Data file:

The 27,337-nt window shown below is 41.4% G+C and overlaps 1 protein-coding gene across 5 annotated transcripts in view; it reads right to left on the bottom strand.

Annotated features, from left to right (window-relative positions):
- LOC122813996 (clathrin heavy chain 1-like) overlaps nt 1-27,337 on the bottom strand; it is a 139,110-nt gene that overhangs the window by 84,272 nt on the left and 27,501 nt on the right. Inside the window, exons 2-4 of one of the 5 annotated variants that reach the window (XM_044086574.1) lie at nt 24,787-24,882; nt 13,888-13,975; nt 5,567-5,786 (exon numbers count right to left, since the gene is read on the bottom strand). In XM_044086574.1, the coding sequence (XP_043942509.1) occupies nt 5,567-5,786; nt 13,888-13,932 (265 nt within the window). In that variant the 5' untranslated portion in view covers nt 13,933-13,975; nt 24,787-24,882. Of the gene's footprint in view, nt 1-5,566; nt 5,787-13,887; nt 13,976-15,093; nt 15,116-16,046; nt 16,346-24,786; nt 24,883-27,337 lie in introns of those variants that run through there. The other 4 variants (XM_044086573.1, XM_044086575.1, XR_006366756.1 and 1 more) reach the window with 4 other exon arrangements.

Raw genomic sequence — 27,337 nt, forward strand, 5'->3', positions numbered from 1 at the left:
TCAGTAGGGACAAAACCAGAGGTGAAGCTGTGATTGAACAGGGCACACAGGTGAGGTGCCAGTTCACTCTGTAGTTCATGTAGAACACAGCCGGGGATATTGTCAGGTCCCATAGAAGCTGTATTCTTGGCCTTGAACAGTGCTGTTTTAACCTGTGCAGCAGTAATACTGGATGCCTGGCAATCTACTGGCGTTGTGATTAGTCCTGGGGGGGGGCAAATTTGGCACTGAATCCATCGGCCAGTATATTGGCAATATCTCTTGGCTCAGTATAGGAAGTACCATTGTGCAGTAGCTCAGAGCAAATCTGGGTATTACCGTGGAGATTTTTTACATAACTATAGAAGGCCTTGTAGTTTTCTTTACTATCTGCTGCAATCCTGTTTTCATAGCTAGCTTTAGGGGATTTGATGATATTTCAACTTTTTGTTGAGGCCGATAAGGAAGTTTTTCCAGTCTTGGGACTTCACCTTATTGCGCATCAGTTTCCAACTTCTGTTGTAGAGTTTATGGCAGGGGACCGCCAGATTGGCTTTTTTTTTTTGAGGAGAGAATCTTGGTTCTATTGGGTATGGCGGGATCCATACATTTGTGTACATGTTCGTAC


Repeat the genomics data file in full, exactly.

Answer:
The 27,337-nt window shown below is 41.4% G+C and overlaps 1 protein-coding gene across 5 annotated transcripts in view; it reads right to left on the bottom strand.

Annotated features, from left to right (window-relative positions):
- LOC122813996 (clathrin heavy chain 1-like) overlaps nt 1-27,337 on the bottom strand; it is a 139,110-nt gene that overhangs the window by 84,272 nt on the left and 27,501 nt on the right. Inside the window, exons 2-4 of one of the 5 annotated variants that reach the window (XM_044086574.1) lie at nt 24,787-24,882; nt 13,888-13,975; nt 5,567-5,786 (exon numbers count right to left, since the gene is read on the bottom strand). In XM_044086574.1, the coding sequence (XP_043942509.1) occupies nt 5,567-5,786; nt 13,888-13,932 (265 nt within the window). In that variant the 5' untranslated portion in view covers nt 13,933-13,975; nt 24,787-24,882. Of the gene's footprint in view, nt 1-5,566; nt 5,787-13,887; nt 13,976-15,093; nt 15,116-16,046; nt 16,346-24,786; nt 24,883-27,337 lie in introns of those variants that run through there. The other 4 variants (XM_044086573.1, XM_044086575.1, XR_006366756.1 and 1 more) reach the window with 4 other exon arrangements.

Raw genomic sequence — 27,337 nt, forward strand, 5'->3', positions numbered from 1 at the left:
TCAGTAGGGACAAAACCAGAGGTGAAGCTGTGATTGAACAGGGCACACAGGTGAGGTGCCAGTTCACTCTGTAGTTCATGTAGAACACAGCCGGGGATATTGTCAGGTCCCATAGAAGCTGTATTCTTGGCCTTGAACAGTGCTGTTTTAACCTGTGCAGCAGTAATACTGGATGCCTGGCAATCTACTGGCGTTGTGATTAGTCCTGGGGGGGGGCAAATTTGGCACTGAATCCATCGGCCAGTATATTGGCAATATCTCTTGGCTCAGTATAGGAAGTACCATTGTGCAGTAGCTCAGAGCAAATCTGGGTATTACCGTGGAGATTTTTTACATAACTATAGAAGGCCTTGTAGTTTTCTTTACTATCTGCTGCAATCCTGTTTTCATAGCTAGCTTTAGGGGATTTGATGATATTTCAACTTTTTGTTGAGGCCGATAAGGAAGTTTTTCCAGTCTTGGGACTTCACCTTATTGCGCATCAGTTTCCAACTTCTGTTGTAGAGTTTATGGCAGGGGACCGCCAGATTGGCTTTTTTTTTTTGAGGAGAGAATCTTGGTTCTATTGGGTATGGCGGGATCCATACATTTGTGTACATGTTCGTAC